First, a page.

Medication and First-Aid

last update: 14 March 2020

Vital medication should always be in the carry-on, and the first-aid kit in the check-in baggage.

Keep all medication and first aid items in their original packaging just in case customs officials need to check them, and keep the instructions as well.

Always have a copy of the official prescriptions as well.

Take with you a letter from your doctor describe your medical condition and the need for prescription drugs.

Have copies of these documents on paper, but also on your computer, iPad or iPhone.

It's even better if you have the labels from the chemists, with your name on them.

Flying and deep vein thrombosis

Aeroplanes are usually pressurised to the same atmospheric conditions as found at above 3,000 metres, i.e. oxygen levels will be only about 14.3%, rather than about 20.9% at sea level. In addition there is a general increased risk of reduced blood flow from lack of movement and cramped sitting conditions. Also dehydration is a common side effect of flying due to low humidity in the aeroplane.

So flying increases the risk of
deep vein thrombosis, a type of blood clot that occurs in the veins deep in the body, and most often in the legs. A blood clot can cause a blocked blood flow to the lungs, heart or brain. This in turn can cause a heart attack or stroke.

Some types of medication can increase the risk of a blood clot. Sedating antihistamines (
H1-antihistamines) can be used to induce sleep, but this is a bad idea for air travel since they are known to depress breathing, and thus reduce even more oxygen intake. As a sleeping aid it is best to use melatonin or valerian.

To reduce the risk of a blood clot when flying you should drink plenty of water, stretch your legs, and move around in the cabin.
Low-dose aspirin can stop blood cells from sticking together.

The effect of alcohol is increased when flying, and tea, coffee and other caffeinated drinks can have a dehydrating effect and make it harder to sleep.

Deep vein thrombosis can develop in the lower or upper leg, and more rarely in other veins such as in the arm. A blood clot can go directly to the lung circulation (pulmonary embolism), blocking the blood supply of the lungs and causing shortness of breath. The first sign is swelling of one side of the calf or the entire leg, which can be accompanied by a painful tenderness and reddening. A lung embolism will produce shortness of breath and rapid pulse rate, sweating, dizziness, fainting and coughing up blood.

Compression stockings of the lower leg prevent blood from pooling and then clotting. They should be worn on long-haul flights.

Block ears

When flying, and particularly when descending for landing, your
ears can feel blocked or painful. This is due to the pressure change, which can cause an unequal pressure between the air in the middle ear and the air outside the ear. As the air pressure increases during landing it can push the eardrum inwards and this can be painful. The air space in the ear is linked to the back of the nose through a tiny channel called the Eustachian tube. So the idea is that the air pressure can be equalled by opening this tube, and this happens when you swallow, yawn, or chew. For most people simply swallowing will work, others just suck a sweet. The so-called Valsalva manoeuvre can help, where you try to breathe out gently with your mouth closed, whilst pinching your nose. This can help your ears 'pop'.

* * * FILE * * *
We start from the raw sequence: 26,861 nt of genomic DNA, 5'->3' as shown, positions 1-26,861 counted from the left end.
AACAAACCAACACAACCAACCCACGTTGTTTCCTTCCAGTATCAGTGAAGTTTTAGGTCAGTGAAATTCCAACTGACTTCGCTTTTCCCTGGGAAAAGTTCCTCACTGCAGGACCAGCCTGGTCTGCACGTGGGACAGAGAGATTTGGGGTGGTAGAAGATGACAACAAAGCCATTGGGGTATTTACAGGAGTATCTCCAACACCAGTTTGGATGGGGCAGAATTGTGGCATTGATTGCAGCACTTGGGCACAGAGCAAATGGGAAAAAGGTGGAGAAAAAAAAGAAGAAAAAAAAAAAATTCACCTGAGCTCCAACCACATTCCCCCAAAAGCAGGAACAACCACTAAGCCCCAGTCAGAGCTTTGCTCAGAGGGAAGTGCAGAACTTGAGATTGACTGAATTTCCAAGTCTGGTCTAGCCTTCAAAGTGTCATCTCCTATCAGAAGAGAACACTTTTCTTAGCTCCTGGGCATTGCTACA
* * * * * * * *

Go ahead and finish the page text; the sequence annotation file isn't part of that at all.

Many countries impose strict controls on 'importing' certain medications, and in particular on narcotics and psychotropics (Wikipedia has an extensive list). Analgesic opioids and their derivatives (e.g. morphine and codeine) can be highly regulated in some countries. Some countries have banned sedating antihistamines. For example, the United Arab Emirates also bans the importation of a number of other types of medication, so always check what the rules are on the official websites.

As a general rule, don't carry any narcotics or psychotropics.

Take only what you need for the trip, and always carry your prescription with you. Ensure that the prescription has your full name, doctors name, the brand names and the exact dosage. It is even better to also have a letter from the doctor describing your condition and the treatment plan (which may also be useful if you need to consult a doctor during the trip). Keep tablets together with the original packaging and with the information leaflet. It is best to take enough medication with your to last the whole trip. Take the medication in your carry-on baggage.

So remember to always take copies of all prescriptions
Keep a letter for the doctor stating the reason for the treatment, the names of all medicines, the doses and that they are for personal use
Note emergency numbers and health insurance information
Proof of vaccination
List of
contact addresses

Only take medicines that you routinely need at home, and take enough for the entire trip, plus a bit extra.
Carry all medicines in their original packaging with clear labels that identify the persons name and the recommended dose.

And don't forget a second pair of prescription glasses.


You can of course always carry a
first-aid kit that would do justice to an emergency operating theatre. Or you can just take the absolutions essentials, namely:-

insect repellent (active ingredient DEET or picaridin), and treatment for itchy bites (e.g. 'After Bite')

Download one or more
first-aid apps on your smartphone

And finally
sunscreen and sunglasses